# Eli5 Halting Problem

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I watched videos and read about it but I still don’t understand why is important and proof of it. Can you please explain me what it is?
Thanks

In: 60

In computer programs, some run through and end, and others may continue forever.
Imagine you want to make a different computer program, that could determine if any computer program will either stop at a point in time (halt), or continue forever (not halt).

The methodology of proving it is a bit difficult, but in short, **IF** you *could* make such a program (I’ll call it **P**) that correctly determines whether ANY program halts or not, you could make a different program (that has **P** as a part of it), that would trick **P**. This would be a contradiction, as **P** was supposed to predict ANY program, and this one doesn’t.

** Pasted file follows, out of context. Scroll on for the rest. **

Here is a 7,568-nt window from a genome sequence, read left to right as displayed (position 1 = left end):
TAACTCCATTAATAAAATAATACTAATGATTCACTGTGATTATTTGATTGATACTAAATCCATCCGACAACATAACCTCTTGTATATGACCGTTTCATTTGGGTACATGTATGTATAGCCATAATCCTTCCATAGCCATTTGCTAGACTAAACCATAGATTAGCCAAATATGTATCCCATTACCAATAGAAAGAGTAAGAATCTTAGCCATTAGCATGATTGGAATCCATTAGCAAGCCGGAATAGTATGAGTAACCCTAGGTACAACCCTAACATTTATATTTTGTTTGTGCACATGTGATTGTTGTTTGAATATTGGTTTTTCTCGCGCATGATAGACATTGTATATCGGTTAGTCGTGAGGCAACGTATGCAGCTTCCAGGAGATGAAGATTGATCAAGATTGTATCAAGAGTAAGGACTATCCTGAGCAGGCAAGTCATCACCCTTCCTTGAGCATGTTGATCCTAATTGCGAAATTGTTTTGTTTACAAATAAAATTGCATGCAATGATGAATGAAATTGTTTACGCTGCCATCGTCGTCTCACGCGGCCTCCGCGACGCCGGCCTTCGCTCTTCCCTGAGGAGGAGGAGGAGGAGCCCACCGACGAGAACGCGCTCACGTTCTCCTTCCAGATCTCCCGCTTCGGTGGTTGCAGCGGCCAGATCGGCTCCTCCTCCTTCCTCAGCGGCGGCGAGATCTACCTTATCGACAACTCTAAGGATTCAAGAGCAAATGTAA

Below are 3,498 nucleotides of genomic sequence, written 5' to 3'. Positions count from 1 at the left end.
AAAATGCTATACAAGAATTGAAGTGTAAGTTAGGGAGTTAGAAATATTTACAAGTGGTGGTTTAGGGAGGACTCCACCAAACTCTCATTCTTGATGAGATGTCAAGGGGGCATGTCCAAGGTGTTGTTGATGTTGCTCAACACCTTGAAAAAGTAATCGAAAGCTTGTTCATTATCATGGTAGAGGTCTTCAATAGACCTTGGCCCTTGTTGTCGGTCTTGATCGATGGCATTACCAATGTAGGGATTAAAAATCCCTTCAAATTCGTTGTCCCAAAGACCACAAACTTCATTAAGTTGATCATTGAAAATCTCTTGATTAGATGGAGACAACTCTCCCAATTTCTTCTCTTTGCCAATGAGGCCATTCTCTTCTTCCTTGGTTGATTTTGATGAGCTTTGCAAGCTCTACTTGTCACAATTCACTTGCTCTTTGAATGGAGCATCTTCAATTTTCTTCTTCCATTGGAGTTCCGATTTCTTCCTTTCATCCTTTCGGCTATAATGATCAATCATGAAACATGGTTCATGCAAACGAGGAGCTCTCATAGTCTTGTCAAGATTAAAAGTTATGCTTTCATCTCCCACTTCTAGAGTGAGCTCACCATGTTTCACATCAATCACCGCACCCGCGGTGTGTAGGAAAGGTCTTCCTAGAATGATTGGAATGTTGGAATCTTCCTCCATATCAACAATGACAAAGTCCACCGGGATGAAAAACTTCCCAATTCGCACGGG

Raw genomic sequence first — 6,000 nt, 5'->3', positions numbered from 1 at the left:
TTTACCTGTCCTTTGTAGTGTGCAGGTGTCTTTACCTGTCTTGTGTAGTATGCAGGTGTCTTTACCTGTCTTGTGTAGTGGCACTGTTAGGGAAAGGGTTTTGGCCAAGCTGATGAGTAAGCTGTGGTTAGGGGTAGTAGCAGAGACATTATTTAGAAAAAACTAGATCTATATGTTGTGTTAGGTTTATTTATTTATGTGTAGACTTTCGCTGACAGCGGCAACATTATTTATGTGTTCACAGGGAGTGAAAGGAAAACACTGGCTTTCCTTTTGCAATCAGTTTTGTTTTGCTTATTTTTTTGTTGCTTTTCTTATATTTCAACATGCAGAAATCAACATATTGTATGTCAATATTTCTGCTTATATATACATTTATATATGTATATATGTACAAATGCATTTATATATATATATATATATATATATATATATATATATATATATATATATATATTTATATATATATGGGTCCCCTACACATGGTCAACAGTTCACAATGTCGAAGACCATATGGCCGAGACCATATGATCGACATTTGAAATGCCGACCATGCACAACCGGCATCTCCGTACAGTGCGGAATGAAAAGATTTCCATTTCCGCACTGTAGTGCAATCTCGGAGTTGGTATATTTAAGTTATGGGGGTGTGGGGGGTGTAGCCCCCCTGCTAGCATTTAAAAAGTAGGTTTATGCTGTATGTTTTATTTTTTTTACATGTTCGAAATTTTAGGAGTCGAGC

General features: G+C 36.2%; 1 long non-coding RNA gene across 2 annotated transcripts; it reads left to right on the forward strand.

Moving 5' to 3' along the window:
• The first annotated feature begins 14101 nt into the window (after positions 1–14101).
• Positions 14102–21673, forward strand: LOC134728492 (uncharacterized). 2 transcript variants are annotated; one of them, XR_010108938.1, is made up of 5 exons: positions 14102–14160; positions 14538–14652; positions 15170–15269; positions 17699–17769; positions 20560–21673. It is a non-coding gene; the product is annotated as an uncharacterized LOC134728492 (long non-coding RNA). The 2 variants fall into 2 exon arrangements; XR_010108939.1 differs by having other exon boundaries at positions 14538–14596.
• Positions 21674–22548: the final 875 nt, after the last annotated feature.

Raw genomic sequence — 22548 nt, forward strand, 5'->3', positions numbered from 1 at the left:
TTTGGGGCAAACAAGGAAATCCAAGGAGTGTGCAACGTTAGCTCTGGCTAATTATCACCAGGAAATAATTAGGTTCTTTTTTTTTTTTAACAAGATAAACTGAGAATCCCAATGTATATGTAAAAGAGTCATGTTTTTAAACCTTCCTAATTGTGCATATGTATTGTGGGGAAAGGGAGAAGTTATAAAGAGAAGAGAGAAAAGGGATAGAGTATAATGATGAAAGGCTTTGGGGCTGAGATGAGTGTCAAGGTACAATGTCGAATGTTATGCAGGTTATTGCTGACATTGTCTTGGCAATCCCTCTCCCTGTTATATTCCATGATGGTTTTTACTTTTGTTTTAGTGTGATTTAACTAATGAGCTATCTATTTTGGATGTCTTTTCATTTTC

Therefore, it is IMPOSSIBLE to create a program **P** that correctly predicts if **any given program** either halts or not.

Consider a computer program that looks like:

let i be an integer, starting at 0
while i < 10
i = i + 1
end

This program will loop 10 times and then end (halt). Now consider another program that looks like:

let i be an integer, starting at 0
let j be an integer, starting at 0
while i < 10
j = j + 1
end

This program sits in a loop always incrementing j, but it never touches i. It is an infinite loop.

The halting problem poses the question: if you are given a program, how do you determine if it will ever end? There are plenty of programs like the two here where the answer is fairly obvious just from inspection. The challenge, though, is how do you come up with a procedure that will always, 100% of the time, tell you the answer?